Saturday, August 05, 2006

I'm a Volunteer

After eleven weeks of training, we were finally able to swear in as Nicaragua 41 Small Business Volunteers. I can't say that I felt completely comfortable leaving the schedule of training, but we were all ready to start our service as the end of training was a bit repetitive and we were all looking forward to being closer to living alone.

Week 10 was spent in Niquinohomo. Our last week we had some classes, but really it was a chance to say goodbye to our training families and towns. I was definitely looking forward to moving, but it was hard to say goodbye to my family and friends in Niquinohomo. My family had a goodbye party for three of us, complete with a piƱata and every kid on the block, and my mom wouldn't let me leave without at least two plastic bags for my trip and my new town. I don't think I convinced my family that I could indeed wash my own clothes and cook my own meals. When I told them I could do both, it was always met with skeptical looks, so I assured my mom that I would call with my address so that at least she could send me the bread she bakes every Saturday.

Our last week of training was spent in Managua where we had many of the creature comforts we had been missing. Think: air conditioning, McDonalds, Burger King, movie theater. It was a comfortable "vacation" from our normal living arangements. On Friday of our last week, we swore in as Volunteers. It was a real nice ceremony with our training families, Peace Corps staff, US Embassy representative, and Nicaraguan government representative. Several people spoke before we sang both national anthems and took the Peace Corps oath in both Spanish and English. At the end, we were official volunteers.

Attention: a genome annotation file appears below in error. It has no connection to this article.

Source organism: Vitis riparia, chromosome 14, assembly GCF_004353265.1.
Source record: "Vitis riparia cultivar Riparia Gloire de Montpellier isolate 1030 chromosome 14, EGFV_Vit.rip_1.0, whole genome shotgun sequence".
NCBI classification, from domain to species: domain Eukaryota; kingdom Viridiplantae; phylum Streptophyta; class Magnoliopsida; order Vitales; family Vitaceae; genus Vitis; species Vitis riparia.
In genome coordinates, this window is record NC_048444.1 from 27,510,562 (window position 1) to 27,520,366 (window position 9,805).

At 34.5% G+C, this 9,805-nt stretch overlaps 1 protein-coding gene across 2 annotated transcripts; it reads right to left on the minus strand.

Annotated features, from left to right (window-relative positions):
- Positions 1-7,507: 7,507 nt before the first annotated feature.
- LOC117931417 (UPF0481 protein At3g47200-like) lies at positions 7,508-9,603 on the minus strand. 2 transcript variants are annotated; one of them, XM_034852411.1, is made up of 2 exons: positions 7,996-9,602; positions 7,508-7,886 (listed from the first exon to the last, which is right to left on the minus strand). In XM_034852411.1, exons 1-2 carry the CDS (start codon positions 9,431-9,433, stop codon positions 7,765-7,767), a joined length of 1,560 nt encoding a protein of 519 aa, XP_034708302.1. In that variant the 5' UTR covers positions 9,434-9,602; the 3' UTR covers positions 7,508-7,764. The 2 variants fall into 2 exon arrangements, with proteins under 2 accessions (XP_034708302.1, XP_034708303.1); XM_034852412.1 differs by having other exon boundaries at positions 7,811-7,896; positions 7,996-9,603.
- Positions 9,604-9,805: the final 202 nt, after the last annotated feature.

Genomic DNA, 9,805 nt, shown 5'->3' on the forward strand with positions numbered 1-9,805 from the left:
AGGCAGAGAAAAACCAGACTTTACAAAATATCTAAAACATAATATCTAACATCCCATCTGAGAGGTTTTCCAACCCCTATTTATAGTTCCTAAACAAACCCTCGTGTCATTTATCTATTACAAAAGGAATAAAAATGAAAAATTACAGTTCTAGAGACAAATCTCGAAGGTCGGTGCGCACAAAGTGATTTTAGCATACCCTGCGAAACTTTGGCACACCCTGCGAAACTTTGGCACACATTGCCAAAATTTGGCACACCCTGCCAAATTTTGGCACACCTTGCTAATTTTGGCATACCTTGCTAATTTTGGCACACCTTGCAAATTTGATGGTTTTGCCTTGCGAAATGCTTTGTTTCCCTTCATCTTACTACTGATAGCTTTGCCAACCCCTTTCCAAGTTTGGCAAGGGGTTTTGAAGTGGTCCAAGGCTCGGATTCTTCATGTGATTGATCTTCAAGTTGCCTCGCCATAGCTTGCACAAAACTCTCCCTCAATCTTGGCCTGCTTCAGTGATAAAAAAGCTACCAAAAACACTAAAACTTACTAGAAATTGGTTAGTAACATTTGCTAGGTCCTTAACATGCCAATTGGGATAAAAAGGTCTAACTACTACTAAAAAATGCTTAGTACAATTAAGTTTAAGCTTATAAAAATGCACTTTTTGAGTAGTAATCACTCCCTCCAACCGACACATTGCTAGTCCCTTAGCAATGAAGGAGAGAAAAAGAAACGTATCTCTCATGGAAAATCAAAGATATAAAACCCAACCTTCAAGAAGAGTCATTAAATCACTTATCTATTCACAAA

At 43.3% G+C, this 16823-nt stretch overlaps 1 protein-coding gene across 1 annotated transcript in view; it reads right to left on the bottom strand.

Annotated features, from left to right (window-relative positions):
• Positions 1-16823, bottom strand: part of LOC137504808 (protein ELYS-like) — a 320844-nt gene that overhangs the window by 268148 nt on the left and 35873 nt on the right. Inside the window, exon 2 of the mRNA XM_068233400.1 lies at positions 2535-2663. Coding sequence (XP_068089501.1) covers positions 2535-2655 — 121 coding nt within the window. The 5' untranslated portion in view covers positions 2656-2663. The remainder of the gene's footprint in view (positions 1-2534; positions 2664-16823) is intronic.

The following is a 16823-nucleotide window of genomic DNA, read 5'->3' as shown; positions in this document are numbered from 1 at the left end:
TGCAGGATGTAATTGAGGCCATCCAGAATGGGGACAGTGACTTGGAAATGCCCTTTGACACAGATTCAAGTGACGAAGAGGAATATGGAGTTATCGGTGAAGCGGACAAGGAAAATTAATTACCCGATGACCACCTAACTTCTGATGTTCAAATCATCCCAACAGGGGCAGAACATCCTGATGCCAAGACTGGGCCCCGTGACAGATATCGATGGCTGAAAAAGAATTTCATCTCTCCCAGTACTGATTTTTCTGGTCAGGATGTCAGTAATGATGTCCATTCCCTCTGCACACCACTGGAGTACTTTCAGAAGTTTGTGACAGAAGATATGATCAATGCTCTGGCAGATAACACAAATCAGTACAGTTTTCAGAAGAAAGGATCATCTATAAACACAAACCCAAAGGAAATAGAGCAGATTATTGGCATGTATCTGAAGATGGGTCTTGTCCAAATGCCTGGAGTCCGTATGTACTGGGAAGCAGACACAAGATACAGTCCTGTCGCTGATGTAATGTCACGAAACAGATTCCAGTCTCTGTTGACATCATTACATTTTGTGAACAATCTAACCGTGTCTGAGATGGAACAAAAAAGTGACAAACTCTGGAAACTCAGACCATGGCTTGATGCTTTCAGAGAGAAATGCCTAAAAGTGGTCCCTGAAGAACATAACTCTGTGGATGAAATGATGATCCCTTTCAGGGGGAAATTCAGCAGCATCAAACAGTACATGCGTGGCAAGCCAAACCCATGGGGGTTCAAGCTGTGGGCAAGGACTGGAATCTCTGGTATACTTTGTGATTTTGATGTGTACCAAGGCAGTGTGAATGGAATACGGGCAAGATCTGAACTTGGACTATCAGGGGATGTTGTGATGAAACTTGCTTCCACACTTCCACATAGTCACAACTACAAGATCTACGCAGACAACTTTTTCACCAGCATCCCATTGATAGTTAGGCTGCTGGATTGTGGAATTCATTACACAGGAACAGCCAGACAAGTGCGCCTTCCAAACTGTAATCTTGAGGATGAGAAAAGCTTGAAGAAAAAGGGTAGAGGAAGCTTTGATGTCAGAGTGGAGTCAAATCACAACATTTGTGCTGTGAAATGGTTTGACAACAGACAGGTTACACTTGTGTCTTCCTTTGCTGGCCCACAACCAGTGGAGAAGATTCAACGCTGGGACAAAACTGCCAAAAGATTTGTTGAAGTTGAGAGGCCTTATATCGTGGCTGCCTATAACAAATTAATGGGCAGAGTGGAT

I spent the rest of the weekend in Managua before leaving for Palacaguina. There were four of us that were able to take the same bus north which was nice to have some company for the three hour trip. Especially since as we approached our towns we were all pretty nervous. I was glad I had the opportunity to visit before arriving, but it was a scary thought that I was really on my own now in my new town. I got off the bus, got my bags and that was it, I was in my town where I would spend the next two years.

Though I've been going to the school and trying to stay busy, my first two weeks have been pretty slow and I anticipate the first few months to be the same. My primary job will be teaching in two schools. The Nicaraguan school year ends in December, so the first few months of my service are designed to give me a chance to get to the know the town, the schools, and my students (and in many cases learn Spanish) before having to formally teach. In January/February I'll begin teaching a junior achievement type course to the equivalent of 11th graders. Until then, I get to observe in the schools and give "charlas" to the students I'll teach in the coming year.

I'll also be working with a youth group that a former volunteer started. I'm still not sure what I'll be doing with the group, but right now I go to the meeting place just about every night to play ping-pong with the kids who are all around 14-18 years old.

For the most part, I've had a much easier time easing into the town than I had anticipated, and things are going really well. My Spanish surely isn't great, but I tested out at a fairly high level considering my entry level, and I'm much more comfortable with my ability. Partly, I'm simply more comfortable going through my day and only understanding a certain percentage of what's said to me, but it gets a little better each day and I can generally fumble through most conversations. The next test will be finding a house to rent and actually understanding/writing a contract with the landlord. I envision no problems with that task.

I had planned on posting the pictures of my training town while I was in Managua. Unfortunately, two weeks before getting to Managua, my camera was stolen while I was eating lunch during a training session. I have a few pictures that I had saved on a jump drive, but the rest were lost. As for pictures of Palacaguina, I hope to borrow a friend's camera for a day to take and post some pictures online.